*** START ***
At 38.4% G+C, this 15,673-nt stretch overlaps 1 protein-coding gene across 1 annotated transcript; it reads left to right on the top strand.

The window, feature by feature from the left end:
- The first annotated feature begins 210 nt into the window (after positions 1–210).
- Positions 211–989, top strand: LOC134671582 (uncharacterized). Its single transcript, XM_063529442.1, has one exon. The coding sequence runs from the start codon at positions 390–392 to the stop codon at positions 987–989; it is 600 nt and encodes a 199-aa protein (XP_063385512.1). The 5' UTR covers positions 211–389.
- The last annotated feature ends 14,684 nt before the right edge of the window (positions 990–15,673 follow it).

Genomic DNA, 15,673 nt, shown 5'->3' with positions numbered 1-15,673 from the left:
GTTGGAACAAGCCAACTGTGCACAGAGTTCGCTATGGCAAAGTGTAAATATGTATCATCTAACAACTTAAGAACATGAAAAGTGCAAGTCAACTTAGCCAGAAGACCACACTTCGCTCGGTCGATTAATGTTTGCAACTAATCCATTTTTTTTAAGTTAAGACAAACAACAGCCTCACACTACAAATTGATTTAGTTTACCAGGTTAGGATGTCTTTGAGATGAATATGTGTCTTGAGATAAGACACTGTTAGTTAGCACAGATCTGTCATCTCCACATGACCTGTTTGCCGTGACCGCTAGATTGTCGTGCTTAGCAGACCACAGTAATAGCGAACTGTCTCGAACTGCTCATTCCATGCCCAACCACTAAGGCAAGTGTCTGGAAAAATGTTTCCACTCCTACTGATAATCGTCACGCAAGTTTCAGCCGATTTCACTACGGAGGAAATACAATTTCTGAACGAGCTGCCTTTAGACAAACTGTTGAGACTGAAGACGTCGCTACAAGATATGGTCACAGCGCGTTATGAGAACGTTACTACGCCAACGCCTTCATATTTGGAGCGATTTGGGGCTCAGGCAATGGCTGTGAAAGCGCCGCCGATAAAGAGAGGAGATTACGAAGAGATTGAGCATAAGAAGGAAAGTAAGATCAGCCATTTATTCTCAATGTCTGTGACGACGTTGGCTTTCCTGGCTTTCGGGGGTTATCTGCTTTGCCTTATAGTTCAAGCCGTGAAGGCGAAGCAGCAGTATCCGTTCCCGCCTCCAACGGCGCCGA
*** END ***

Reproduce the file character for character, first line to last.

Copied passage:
At 38.4% G+C, this 15,673-nt stretch overlaps 1 protein-coding gene across 1 annotated transcript; it reads left to right on the top strand.

The window, feature by feature from the left end:
- The first annotated feature begins 210 nt into the window (after positions 1–210).
- Positions 211–989, top strand: LOC134671582 (uncharacterized). Its single transcript, XM_063529442.1, has one exon. The coding sequence runs from the start codon at positions 390–392 to the stop codon at positions 987–989; it is 600 nt and encodes a 199-aa protein (XP_063385512.1). The 5' UTR covers positions 211–389.
- The last annotated feature ends 14,684 nt before the right edge of the window (positions 990–15,673 follow it).

Genomic DNA, 15,673 nt, shown 5'->3' with positions numbered 1-15,673 from the left:
GTTGGAACAAGCCAACTGTGCACAGAGTTCGCTATGGCAAAGTGTAAATATGTATCATCTAACAACTTAAGAACATGAAAAGTGCAAGTCAACTTAGCCAGAAGACCACACTTCGCTCGGTCGATTAATGTTTGCAACTAATCCATTTTTTTTAAGTTAAGACAAACAACAGCCTCACACTACAAATTGATTTAGTTTACCAGGTTAGGATGTCTTTGAGATGAATATGTGTCTTGAGATAAGACACTGTTAGTTAGCACAGATCTGTCATCTCCACATGACCTGTTTGCCGTGACCGCTAGATTGTCGTGCTTAGCAGACCACAGTAATAGCGAACTGTCTCGAACTGCTCATTCCATGCCCAACCACTAAGGCAAGTGTCTGGAAAAATGTTTCCACTCCTACTGATAATCGTCACGCAAGTTTCAGCCGATTTCACTACGGAGGAAATACAATTTCTGAACGAGCTGCCTTTAGACAAACTGTTGAGACTGAAGACGTCGCTACAAGATATGGTCACAGCGCGTTATGAGAACGTTACTACGCCAACGCCTTCATATTTGGAGCGATTTGGGGCTCAGGCAATGGCTGTGAAAGCGCCGCCGATAAAGAGAGGAGATTACGAAGAGATTGAGCATAAGAAGGAAAGTAAGATCAGCCATTTATTCTCAATGTCTGTGACGACGTTGGCTTTCCTGGCTTTCGGGGGTTATCTGCTTTGCCTTATAGTTCAAGCCGTGAAGGCGAAGCAGCAGTATCCGTTCCCGCCTCCAACGGCGCCGA